Showdown at the Grand (2023) Review
With a title that pays reference to one of its stars’ best-known films, Showdown in Little Tokyo, Showdown at the Grand is a tribute to the stand-alone indie theaters of the past, and the action films that played in them. Filming in one such surviving movie house, San Pedro’s Warner Grand, writer/director Orson Oblowitz (The Queen of Hollywood Blvd, The Five Rules of Success) tells a story that not only celebrates that independent spirit but gives a middle finger to corporate greed.
George Fuller’s (Terrence Howard, Iron Man, The System) family has owned the Warner Grand since it opened in the 1920s with a showing of Fritz Lang’s Metropolis. He runs it now as a repertory theater but it’s not easy paying the bills. So when Lynn Shrader (Amanda Righetti, The Mentalist, Friday the 13th), a big-time developer, offers him big-time money for the property you would think he might be tempted to sell. He isn’t, not at any price.
Lynn’s goons Reed (Mike Ferguson, Colonials, Devilreaux) and Burton (Jon Sklaroff, Life Without Dick, Captain America: The Winter Soldier) don’t intimidate George, but they do put a beatdown on his buddy and fellow holdout Lucky (John Savage, The Deer Hunter, Betrayed) setting off an escalating series of incidents that reaches its climax during an appearance by reclusive former action hero Claude Luc Hallyday (Dolph Lundgren, Dead Trigger, Universal Soldier: Day of Reckoning) and the two of them face a showdown at the Grand.
Oblowitz was obviously working on a slender budget, so apart from the actual showdown, don’t expect a lot of action setpieces in Showdown at the Grand. Even the ones we do get are shot with an eye toward suggestion rather than costly stunt work. A scene where George rams Reed’s pickup concentrates on five figures worth of cocaine turning into a dust cloud from the impact. A retaliatory beating by a corrupt cop uses sound effects and the cruiser’s flashing lights to get the point across.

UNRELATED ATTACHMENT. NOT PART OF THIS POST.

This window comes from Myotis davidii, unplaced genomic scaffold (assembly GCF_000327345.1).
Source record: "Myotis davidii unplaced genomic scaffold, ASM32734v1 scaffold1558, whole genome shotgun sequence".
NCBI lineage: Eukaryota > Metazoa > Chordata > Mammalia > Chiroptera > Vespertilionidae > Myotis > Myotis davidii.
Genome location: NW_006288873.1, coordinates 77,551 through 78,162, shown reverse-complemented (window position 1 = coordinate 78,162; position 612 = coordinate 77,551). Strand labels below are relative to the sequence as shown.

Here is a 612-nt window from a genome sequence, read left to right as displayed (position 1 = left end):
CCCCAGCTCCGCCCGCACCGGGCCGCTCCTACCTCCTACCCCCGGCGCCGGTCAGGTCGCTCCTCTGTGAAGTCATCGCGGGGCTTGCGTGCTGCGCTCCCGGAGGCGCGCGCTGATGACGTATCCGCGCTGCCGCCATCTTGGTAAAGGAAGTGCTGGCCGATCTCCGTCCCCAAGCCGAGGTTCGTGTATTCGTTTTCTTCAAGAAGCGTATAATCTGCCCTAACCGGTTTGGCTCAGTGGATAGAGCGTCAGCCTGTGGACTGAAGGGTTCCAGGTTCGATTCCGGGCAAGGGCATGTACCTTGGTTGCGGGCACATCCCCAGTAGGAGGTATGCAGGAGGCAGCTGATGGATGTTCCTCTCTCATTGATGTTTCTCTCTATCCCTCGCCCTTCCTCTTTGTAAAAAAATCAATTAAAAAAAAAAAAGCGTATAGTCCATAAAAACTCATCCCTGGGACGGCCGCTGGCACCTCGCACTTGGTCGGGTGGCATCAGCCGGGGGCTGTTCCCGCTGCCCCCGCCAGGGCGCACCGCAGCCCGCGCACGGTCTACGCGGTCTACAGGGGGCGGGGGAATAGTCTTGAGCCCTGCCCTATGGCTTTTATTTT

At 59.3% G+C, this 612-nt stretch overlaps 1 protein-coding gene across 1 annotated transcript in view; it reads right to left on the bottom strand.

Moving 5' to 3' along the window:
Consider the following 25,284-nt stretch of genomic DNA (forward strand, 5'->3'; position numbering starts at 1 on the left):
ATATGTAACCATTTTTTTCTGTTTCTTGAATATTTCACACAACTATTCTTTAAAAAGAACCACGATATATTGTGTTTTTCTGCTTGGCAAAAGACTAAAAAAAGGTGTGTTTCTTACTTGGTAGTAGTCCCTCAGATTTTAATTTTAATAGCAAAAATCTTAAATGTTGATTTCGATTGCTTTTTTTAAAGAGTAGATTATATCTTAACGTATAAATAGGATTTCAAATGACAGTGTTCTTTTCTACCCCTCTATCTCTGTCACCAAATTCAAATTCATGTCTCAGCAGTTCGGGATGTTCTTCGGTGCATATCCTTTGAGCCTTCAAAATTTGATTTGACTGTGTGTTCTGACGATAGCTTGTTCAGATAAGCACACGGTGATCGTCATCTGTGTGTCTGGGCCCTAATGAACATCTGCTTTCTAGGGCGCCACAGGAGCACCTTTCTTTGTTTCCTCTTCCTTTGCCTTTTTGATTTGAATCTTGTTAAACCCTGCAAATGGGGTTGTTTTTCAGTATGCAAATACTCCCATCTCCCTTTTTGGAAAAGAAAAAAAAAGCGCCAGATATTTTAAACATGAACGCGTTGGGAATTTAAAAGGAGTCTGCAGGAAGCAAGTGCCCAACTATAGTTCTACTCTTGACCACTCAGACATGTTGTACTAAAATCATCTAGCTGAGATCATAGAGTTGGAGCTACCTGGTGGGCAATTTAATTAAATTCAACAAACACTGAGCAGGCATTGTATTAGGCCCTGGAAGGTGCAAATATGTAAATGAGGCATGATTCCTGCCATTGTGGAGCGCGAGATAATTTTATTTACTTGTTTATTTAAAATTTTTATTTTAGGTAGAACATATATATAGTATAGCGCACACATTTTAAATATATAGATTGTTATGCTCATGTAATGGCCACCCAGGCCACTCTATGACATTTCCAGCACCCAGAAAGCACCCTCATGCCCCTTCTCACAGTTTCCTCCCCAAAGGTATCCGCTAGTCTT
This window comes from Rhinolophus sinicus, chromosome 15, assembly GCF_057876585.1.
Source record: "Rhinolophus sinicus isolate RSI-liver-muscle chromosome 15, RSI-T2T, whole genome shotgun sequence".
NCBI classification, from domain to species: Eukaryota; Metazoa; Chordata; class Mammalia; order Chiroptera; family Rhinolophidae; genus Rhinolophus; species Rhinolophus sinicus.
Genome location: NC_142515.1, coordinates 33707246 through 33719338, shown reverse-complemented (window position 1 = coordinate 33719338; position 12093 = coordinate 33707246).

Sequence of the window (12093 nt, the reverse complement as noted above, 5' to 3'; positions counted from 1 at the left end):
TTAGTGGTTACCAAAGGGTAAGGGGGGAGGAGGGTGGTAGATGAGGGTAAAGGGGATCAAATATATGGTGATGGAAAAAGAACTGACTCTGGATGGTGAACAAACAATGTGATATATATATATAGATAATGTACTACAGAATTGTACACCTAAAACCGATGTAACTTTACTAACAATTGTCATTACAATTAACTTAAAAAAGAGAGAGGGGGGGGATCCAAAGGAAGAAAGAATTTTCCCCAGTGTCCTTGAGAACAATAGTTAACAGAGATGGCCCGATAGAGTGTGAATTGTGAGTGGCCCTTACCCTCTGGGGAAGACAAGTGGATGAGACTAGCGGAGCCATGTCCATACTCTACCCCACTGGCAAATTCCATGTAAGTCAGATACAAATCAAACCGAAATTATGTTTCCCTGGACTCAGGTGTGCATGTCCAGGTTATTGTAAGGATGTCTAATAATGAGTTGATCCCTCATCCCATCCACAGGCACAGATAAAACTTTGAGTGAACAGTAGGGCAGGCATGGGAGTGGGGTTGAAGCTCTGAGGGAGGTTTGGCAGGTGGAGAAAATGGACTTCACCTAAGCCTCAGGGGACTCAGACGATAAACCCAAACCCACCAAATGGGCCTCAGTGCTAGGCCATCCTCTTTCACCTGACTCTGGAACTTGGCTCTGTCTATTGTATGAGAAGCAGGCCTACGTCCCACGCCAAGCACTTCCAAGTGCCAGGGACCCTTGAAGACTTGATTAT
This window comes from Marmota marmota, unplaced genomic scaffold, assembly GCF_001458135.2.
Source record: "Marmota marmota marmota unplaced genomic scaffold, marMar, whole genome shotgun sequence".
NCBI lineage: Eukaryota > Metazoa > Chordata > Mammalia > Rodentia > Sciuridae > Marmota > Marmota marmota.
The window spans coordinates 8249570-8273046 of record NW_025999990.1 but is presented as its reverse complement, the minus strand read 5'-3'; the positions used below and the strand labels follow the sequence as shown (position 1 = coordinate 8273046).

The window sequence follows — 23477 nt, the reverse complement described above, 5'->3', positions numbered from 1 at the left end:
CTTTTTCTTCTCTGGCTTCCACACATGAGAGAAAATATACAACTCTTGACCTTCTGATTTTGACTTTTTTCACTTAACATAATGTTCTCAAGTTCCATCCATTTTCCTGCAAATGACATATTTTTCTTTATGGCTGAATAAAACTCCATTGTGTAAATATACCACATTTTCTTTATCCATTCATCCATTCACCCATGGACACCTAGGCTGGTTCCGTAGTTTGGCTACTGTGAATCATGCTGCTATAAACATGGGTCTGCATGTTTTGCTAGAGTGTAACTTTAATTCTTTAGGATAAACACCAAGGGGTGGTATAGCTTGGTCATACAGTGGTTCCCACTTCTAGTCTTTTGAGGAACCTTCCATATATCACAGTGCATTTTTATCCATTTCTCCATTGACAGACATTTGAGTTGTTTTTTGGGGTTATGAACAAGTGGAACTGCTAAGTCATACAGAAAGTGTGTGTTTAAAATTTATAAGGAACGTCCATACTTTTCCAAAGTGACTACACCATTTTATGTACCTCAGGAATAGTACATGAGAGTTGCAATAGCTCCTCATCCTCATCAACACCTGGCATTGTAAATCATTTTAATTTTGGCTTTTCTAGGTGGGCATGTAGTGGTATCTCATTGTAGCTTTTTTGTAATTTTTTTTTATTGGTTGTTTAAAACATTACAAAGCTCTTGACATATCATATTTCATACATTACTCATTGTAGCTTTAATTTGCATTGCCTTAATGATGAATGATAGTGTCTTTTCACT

There are also scenes from Hallyday’s films scattered through Showdown at the Grand, among them a war film named “Iraqnophobia,” a slasher “Malibu Massacre III,” and my favourite, “Moses Versus the Nazis.” They add an affectionately tongue in cheek element to the proceedings and give Lundgren a presence in the film before his character arrives around the halfway mark.
Showdown at the Grand also gives Lundgren a chance to do something he hasn’t gotten to do much of lately, act. It’s hardly Shakespeare but as the indestructible hero facing his own mortality, he gets to do more than bark orders from behind a desk or drop a one-liner after he kills someone. His response to actually killing someone for the first time is funny but for an entirely different reason.
For his part, Terrence Howard does an equally fine job as George who looks like he’s auditioning for a reboot of Urban Cowboy and is willing to fight and die to hold onto what matters most to him. Sklaroff manages to be intimidating as the mirror image of George, a psycho who’s also a huge movie buff. Unfortunately, Piper Curda (The Wretched, School Spirits) is wasted as Spike, George’s sole employee.
Oblowitz and cinematographer Noah Rosenthal (Dangerous, Detention of the Dead) previously worked together on Trespassers and here they have a blast in the last half hour staging considerable mayhem all through the beautiful Warner Grand with some motorcycle mayhem reminiscent of Lamberto Bava’s Demons and what may be the first use of Skittles as a lethal weapon.
While not the balls-out action film many viewers were hoping for, Showdown at the Grand is a worthy film that blends action, humour, and some surprisingly touching moments. It’s one that’s worth seeing.
Showdown at the Grand is available on VOD and Digital Platforms via Shout! Factory. If you want a physical copy, they are taking pre-orders for DVD and Blu-rays, though no shipping date has been announced.